The Sintech ST-M2U3-A is the third SATA to USB bridge I'll be reviewing. I got this model mainly for comparing the chipsets available and not for the device itself, as it is pretty chunky and doesn't look very nice. This item is available from Sintech's official website and eBay store.
The Sintech ST-M2U3-U is made out of aluminium and measures 62.5mm x 34.0mm x 12.5mm (long x wide x thick) not including the USB connector. The connector protrudes by 14.5mm. The front side of the enclosure has "SSD USB 3.0 M.2(NGFF) Case" printed on it, but can be scratched off or cleaned off with some acetone.
The aluminium enclosure is approximately 1.3mm thick and feels super solid. Your SSD will be very safe in here.
The front and end pieces are each held in place by two screws, which screw into countersunk holes. The countersinking goes past the edge of the device and the screw is visible from the side.
The cutout for the USB connector is about 0.5mm too large in both axes, allowing the connector to wobble just a bit. To the side of the connector is a hole for the blue activity LED. For some reason the PCB designers always place the LED next to the connector, making it extremely difficult to see from any normal use case.
The top side of the PCB houses the M.2 connector which is B-keyed, meaning PCIe 4-lane SSDs will not fit and PCIe 2-lane SSDs will not work. There is only one hole cut out to support 2242 (42mm long) sized cards, though a 2230 card can be inserted and held in with tape etc.
The bottom side of the PCB contains all the circuitry. The Sintech ST-M2U3-A is powered by the JMicron JMS567 SATA3 to USB3.0 bridge.
There is a 512Kbit SPI flash which is used to store the USB vendor and device ID reported to the host device, as well as any other vendor specific programming. You can download a dump of my flash here.
The 3.3V rail required by the SATA SSD is provided by a TD1484, a monolithic synchronous buck regulator, more than capable of providing the full 4.5W that USB3.0 can provide.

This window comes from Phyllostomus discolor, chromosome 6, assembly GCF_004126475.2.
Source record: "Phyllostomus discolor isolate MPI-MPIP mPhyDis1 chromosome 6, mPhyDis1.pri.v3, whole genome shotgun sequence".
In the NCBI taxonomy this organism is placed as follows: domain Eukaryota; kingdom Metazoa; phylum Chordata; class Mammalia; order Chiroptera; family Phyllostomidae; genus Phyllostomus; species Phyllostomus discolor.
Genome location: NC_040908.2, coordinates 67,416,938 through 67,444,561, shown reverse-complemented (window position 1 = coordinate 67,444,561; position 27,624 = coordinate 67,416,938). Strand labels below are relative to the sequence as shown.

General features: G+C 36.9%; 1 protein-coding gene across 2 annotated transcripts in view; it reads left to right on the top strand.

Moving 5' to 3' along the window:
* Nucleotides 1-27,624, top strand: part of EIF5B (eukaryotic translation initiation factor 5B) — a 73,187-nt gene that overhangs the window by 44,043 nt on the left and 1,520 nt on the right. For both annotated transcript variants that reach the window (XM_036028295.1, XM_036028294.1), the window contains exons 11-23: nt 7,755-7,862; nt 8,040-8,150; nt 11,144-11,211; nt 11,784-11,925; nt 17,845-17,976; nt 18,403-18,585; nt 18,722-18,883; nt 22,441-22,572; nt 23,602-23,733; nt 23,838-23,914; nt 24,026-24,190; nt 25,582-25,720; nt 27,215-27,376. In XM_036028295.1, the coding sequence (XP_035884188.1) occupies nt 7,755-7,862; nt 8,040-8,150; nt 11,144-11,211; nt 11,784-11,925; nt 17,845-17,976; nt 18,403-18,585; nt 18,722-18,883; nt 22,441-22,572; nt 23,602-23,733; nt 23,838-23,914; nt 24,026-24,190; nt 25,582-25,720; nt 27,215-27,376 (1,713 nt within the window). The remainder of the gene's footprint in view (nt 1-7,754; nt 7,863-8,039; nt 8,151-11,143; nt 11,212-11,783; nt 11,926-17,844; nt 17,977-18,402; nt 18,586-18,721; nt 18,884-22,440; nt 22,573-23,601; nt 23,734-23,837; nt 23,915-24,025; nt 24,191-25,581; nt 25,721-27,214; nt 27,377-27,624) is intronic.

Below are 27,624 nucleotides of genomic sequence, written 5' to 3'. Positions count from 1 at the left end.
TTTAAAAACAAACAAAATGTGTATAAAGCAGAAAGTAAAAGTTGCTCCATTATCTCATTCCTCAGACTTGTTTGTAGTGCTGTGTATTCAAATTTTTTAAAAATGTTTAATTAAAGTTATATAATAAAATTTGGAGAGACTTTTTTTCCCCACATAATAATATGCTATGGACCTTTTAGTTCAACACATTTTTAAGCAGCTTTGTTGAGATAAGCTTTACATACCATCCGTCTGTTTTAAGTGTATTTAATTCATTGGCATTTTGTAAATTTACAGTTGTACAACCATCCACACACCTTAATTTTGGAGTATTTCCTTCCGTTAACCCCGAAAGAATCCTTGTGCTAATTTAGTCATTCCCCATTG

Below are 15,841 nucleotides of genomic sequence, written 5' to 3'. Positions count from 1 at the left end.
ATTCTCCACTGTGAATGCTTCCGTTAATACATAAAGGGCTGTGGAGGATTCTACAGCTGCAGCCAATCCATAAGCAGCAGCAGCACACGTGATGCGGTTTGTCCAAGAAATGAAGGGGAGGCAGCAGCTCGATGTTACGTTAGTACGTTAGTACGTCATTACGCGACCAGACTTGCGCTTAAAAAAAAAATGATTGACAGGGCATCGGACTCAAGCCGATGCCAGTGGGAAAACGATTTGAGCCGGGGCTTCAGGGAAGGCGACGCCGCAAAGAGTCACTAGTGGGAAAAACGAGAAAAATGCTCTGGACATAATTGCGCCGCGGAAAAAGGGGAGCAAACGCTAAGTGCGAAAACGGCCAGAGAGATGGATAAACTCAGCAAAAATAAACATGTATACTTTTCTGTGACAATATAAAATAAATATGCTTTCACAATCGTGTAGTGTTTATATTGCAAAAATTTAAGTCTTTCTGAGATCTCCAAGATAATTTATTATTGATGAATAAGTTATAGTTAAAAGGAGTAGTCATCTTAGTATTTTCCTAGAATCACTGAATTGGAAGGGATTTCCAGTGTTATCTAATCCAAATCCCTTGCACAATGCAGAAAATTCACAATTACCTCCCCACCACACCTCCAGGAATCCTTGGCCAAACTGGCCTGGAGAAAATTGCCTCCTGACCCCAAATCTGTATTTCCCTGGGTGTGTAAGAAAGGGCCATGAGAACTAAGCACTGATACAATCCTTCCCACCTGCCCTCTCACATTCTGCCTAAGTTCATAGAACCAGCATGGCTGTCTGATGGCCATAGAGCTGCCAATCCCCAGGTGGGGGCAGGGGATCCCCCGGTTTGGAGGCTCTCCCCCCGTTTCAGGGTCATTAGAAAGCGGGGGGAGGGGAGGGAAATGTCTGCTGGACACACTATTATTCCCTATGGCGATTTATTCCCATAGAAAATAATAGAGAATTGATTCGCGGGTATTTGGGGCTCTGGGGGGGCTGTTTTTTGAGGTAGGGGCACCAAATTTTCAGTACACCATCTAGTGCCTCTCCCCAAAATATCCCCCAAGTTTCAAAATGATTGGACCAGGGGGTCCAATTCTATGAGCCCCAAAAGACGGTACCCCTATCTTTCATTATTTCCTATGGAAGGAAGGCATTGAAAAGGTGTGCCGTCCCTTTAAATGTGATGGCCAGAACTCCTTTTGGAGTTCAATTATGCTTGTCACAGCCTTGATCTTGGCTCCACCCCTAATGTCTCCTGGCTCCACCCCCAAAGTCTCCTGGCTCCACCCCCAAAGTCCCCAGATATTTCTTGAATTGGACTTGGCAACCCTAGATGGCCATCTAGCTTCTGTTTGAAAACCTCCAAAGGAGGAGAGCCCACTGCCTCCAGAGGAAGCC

Most of the results here are very similar to the original Sintech adaptor I previously reviewed. Please read that review for explanations. I will just gloss over the details here.
This is the raw performance of the Transcend SSD connected to an M.2 slot through a SATA3 interface in AHCI mode. The sequential read speeds are on the verge of saturating SATA3's real world throughput.
When connected via regular USB3.0 (BOT: Bulk-Only Transfer) through the JMS567 in the Sintech ST-M2U3-A, we see pretty much the exact same results as the JMS578 in the ST-M2U3-U.
On an OS with UASP support, in this case Windows 10, we are able to connect in UASP mode.
In UASP mode, we see similar speeds to the JMS578 except for 4K random with a large queue depth. This is about a third of what the JMS578 and ASM1153E got. Real world file copying speeds reached 395MB/s read and 290MB/s write.
The JMS567 chip stayed quite cool in comparison to the JMS678 in the Sintech ST-M2U3-U, maxing out in the low 40s with an ambient temperature of 20 degrees Celsius. The Transcend SSD also stayed much cooler.
TRIM Check concluded that TRIM is working in UASP mode. Windows generally TRIMs deleted files just under 10 seconds after deleting them. TRIM Check failed to detect TRIM working in Windows 7 in BOT mode.
Sintech ST-M2U3-A seems to not have much effort put into its design. It doesn't look very nice and is too chunky to use as a thumb drive. The only thing going for it is that the enclosure is really solid. File copying speeds are similar to other chipsets but IOPS are a bit of a let down in UASP mode. This is not something I'd really recommend as there are much smaller enclosures.